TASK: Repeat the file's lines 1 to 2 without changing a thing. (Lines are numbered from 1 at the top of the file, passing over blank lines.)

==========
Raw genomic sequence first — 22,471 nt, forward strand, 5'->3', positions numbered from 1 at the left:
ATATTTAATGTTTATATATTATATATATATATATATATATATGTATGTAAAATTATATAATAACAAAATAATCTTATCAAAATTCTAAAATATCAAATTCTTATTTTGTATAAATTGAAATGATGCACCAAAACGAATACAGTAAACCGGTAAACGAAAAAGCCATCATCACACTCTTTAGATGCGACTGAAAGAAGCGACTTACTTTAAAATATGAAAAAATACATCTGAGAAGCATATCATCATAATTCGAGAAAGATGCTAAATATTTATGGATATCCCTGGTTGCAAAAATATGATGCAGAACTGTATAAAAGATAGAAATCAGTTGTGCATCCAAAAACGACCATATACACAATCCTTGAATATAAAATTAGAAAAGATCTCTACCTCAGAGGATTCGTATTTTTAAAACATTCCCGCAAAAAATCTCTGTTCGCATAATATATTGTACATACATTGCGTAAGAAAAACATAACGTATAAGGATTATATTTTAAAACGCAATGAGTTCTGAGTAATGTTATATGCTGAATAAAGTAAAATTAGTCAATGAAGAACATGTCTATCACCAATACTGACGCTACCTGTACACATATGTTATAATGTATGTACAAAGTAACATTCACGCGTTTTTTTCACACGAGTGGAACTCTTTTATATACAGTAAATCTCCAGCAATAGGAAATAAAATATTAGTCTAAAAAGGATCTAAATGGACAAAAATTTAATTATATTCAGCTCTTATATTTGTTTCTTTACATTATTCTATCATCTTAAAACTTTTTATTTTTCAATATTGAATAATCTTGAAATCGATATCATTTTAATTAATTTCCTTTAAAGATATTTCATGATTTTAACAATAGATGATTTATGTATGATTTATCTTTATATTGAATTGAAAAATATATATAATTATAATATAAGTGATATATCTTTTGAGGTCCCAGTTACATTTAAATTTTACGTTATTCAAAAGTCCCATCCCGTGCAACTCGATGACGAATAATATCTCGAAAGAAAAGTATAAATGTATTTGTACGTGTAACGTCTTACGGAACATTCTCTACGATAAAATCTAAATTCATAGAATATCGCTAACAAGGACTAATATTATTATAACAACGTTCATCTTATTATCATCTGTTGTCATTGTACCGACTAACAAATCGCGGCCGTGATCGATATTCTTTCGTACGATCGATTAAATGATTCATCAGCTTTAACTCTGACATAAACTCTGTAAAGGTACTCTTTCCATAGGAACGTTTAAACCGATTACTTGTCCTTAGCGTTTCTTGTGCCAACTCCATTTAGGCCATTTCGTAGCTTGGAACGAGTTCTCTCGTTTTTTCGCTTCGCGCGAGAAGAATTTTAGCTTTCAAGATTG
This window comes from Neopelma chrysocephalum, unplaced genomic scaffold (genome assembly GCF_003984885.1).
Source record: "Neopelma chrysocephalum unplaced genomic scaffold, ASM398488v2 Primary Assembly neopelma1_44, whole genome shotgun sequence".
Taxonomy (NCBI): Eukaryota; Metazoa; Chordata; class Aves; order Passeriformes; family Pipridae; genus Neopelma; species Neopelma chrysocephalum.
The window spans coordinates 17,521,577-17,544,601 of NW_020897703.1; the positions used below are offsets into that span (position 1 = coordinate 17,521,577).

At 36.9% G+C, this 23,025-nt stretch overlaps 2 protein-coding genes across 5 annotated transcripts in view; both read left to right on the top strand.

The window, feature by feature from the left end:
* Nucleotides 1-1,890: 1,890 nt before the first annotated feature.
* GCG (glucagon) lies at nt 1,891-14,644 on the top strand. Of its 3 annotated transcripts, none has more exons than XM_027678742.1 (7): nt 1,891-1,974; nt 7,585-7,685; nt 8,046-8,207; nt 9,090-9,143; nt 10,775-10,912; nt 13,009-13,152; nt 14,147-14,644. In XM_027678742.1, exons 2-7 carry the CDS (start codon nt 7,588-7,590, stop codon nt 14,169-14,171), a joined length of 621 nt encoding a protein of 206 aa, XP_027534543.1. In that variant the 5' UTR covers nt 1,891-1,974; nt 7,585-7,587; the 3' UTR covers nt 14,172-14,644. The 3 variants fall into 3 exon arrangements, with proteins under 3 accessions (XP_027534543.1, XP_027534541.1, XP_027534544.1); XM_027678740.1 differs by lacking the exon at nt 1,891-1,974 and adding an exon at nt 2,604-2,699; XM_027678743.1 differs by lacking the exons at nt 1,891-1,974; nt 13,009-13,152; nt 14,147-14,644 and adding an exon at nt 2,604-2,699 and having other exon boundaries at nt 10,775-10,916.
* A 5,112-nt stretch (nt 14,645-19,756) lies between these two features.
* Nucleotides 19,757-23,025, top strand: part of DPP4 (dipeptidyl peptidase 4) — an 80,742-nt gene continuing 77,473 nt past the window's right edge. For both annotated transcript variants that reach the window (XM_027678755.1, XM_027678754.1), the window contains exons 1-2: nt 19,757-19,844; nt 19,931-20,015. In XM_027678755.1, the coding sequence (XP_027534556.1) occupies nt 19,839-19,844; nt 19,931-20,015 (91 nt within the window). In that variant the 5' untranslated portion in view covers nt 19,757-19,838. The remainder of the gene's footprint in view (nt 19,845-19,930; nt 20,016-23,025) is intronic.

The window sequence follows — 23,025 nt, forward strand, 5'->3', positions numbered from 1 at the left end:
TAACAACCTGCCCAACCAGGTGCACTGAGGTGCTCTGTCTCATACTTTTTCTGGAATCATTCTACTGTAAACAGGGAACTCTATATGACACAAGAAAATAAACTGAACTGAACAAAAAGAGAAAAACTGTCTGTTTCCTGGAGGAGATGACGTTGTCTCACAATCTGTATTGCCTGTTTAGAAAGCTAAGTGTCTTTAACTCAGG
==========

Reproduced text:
Raw genomic sequence first — 22,471 nt, forward strand, 5'->3', positions numbered from 1 at the left:
ATATTTAATGTTTATATATTATATATATATATATATATATATGTATGTAAAATTATATAATAACAAAATAATCTTATCAAAATTCTAAAATATCAAATTCTTATTTTGTATAAATTGAAATGATGCACCAAAACGAATACAGTAAACCGGTAAACGAAAAAGCCATCATCACACTCTTTAGATGCGACTGAAAGAAGCGACTTACTTTAAAATATGAAAAAATACATCTGAGAAGCATATCATCATAATTCGAGAAAGATGCTAAATATTTATGGATATCCCTGGTTGCAAAAATATGATGCAGAACTGTATAAAAGATAGAAATCAGTTGTGCATCCAAAAACGACCATATACACAATCCTTGAATATAAAATTAGAAAAGATCTCTACCTCAGAGGATTCGTATTTTTAAAACATTCCCGCAAAAAATCTCTGTTCGCATAATATATTGTACATACATTGCGTAAGAAAAACATAACGTATAAGGATTATATTTTAAAACGCAATGAGTTCTGAGTAATGTTATATGCTGAATAAAGTAAAATTAGTCAATGAAGAACATGTCTATCACCAATACTGACGCTACCTGTACACATATGTTATAATGTATGTACAAAGTAACATTCACGCGTTTTTTTCACACGAGTGGAACTCTTTTATATACAGTAAATCTCCAGCAATAGGAAATAAAATATTAGTCTAAAAAGGATCTAAATGGACAAAAATTTAATTATATTCAGCTCTTATATTTGTTTCTTTACATTATTCTATCATCTTAAAACTTTTTATTTTTCAATATTGAATAATCTTGAAATCGATATCATTTTAATTAATTTCCTTTAAAGATATTTCATGATTTTAACAATAGATGATTTATGTATGATTTATCTTTATATTGAATTGAAAAATATATATAATTATAATATAAGTGATATATCTTTTGAGGTCCCAGTTACATTTAAATTTTACGTTATTCAAAAGTCCCATCCCGTGCAACTCGATGACGAATAATATCTCGAAAGAAAAGTATAAATGTATTTGTACGTGTAACGTCTTACGGAACATTCTCTACGATAAAATCTAAATTCATAGAATATCGCTAACAAGGACTAATATTATTATAACAACGTTCATCTTATTATCATCTGTTGTCATTGTACCGACTAACAAATCGCGGCCGTGATCGATATTCTTTCGTACGATCGATTAAATGATTCATCAGCTTTAACTCTGACATAAACTCTGTAAAGGTACTCTTTCCATAGGAACGTTTAAACCGATTACTTGTCCTTAGCGTTTCTTGTGCCAACTCCATTTAGGCCATTTCGTAGCTTGGAACGAGTTCTCTCGTTTTTTCGCTTCGCGCGAGAAGAATTTTAGCTTTCAAGATTG